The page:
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Australian Wool Innovation Limited
Emily King
Manager, Woolgrower Education & Capacity Building
ARTICLES >> Environment Weather Watch

Weather Watch - November 2011

Posted by Bestprac on Nov 22 2011

by Susan Carn

I’ve had a busy month talking about and learning more about climate. I spent two days at the Yorke Peninsula Field Days representing the Climate Champion Program. We were privileged to share a stand with the Bureau of Meteorology, which worked really well.

The BOM have just put a “7 day Town Forecast” on their website and they were telling farmers at the field days about it. Have a look at this link and click on one of the SA towns for a quick snapshot, then click Detailed Forecast for a complete 7 day outlook for that area. Some states already have this service but WA, NT and QLD will have it on their BOM websites later.

I spoke to many croppers, who were worried about how the year would finish, and told them they weren’t alone! The BOM guys had decile charts of the local area which showed they were tracking at around decile 2, just like me in Quorn. I was surprised at this after seeing their crops looking really good in comparison to mine! However, I was reminded that their decile 2 is a lot more rain than my decile 2! (See last Weather Watch for more about deciles). On the second day the rain came, which was a real boost for a lot of SA farmers. Driving home, I got caught in a storm with torrential rain, but the rainbow after it was worth it!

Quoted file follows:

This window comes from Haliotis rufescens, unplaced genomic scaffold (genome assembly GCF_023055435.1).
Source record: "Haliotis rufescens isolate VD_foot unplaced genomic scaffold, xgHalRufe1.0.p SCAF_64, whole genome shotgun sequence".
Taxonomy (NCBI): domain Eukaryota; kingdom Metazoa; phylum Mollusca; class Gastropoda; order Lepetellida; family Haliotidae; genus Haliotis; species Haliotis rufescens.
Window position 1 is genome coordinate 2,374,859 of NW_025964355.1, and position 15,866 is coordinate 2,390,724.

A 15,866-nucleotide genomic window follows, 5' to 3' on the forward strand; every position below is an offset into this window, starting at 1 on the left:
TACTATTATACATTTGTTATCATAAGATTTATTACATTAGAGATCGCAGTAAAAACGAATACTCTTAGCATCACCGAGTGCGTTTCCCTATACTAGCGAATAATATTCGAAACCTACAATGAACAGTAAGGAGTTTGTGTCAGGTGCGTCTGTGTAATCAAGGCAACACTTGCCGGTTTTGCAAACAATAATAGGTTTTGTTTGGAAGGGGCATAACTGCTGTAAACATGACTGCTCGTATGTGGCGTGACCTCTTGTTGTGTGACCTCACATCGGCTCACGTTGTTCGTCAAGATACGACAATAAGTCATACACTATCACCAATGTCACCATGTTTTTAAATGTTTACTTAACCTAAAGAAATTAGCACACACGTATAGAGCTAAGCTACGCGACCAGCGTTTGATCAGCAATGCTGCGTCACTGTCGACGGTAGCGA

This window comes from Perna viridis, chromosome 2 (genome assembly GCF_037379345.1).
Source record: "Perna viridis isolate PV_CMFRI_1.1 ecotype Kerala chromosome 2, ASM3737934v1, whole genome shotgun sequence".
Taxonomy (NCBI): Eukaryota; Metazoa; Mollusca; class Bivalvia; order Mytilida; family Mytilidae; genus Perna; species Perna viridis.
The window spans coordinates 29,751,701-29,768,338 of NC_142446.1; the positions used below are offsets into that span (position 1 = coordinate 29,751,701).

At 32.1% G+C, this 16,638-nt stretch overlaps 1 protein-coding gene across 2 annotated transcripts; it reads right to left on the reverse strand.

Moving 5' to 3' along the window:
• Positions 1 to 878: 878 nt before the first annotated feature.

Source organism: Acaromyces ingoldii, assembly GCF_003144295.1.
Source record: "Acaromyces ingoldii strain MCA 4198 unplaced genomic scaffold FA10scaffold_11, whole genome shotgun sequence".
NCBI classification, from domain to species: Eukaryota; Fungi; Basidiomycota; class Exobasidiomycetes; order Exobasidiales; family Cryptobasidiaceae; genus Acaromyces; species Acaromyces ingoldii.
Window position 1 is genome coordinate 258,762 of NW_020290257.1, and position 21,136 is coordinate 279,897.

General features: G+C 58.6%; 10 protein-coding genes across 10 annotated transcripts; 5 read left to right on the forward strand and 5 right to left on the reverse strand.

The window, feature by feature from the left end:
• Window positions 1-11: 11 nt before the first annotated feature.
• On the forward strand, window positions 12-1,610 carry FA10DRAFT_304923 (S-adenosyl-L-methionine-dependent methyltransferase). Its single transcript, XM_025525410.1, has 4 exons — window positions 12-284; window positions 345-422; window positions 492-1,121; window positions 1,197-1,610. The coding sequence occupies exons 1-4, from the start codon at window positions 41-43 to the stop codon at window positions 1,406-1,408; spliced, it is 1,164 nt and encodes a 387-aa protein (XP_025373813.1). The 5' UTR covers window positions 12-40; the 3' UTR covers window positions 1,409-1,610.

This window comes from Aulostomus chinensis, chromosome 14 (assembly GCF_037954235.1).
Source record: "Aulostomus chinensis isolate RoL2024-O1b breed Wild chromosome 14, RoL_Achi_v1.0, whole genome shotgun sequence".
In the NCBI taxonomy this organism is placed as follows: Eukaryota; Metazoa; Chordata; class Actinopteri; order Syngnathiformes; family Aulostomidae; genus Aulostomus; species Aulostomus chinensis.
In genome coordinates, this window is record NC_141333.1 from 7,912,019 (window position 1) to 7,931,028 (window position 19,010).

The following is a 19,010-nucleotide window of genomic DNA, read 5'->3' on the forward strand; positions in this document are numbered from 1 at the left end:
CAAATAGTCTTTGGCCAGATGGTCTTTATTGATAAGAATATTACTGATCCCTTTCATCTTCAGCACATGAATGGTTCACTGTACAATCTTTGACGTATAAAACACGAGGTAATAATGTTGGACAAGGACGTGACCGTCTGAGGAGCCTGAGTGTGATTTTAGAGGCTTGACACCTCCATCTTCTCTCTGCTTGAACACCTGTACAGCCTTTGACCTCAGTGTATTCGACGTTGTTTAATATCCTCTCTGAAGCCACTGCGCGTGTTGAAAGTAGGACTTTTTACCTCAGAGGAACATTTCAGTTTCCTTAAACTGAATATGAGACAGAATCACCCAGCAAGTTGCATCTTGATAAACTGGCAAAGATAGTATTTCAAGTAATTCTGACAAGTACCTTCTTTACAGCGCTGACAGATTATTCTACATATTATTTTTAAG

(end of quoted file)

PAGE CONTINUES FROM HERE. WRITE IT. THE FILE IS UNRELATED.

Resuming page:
Ben and I have recently returned from the Climate Champion Program annual “get together” in northern NSW and Queensland. It was a rather grueling 4 day schedule of workshops and farm visits, with long bus trips in between, but well worth it. Seeing and hearing about farms so different from our own was really interesting, but at times we felt somewhat like the “poor cousins” – especially when touring the Darling Downs and were told there was 100 metres of top soil!

We got to know the other CCP participants better; three in particular, when we visited their farms and were shown firsthand how they are adapting to climate variability while still remaining profitable. However the drive from Toowoomba to the Lockyer Valley was rather somber, as this was the area most affected by the terrible floods in January. One of the farm visits was to Linton Brimblecombe’s property where, although life and his vegetable growing business seem to be almost back to normal, I think the destruction and tragedy from those days will be felt for a long time.

During the workshops we were given presentations by researchers on topics such as: The science of climate change, Adapting to change in highly variable and changing environments, and we looked at modeling software which could help to evaluate enterprise options when adapting to climate change.

One very important message we took home was that we can’t keep farming the same way we’ve always done. There is still money to be made but we must become opportunistic and flexible – not calendar driven. By adapting to variability, we not only improve our business now, it will be in the best shape to cope with future climate change.

We also received updates from the Bureau of Meteorology about stream-flow forecasts for irrigators, multi-week climate outlooks and we were asked for our input on the future development of a “Climate Analyser App”! (I must get a new “smart” phone!).

It was all very interesting stuff and very heartening to find there is so much research going on out there which will help keep farmers farming, not only now but in an uncertain future.

Last changed: Feb 09 2012



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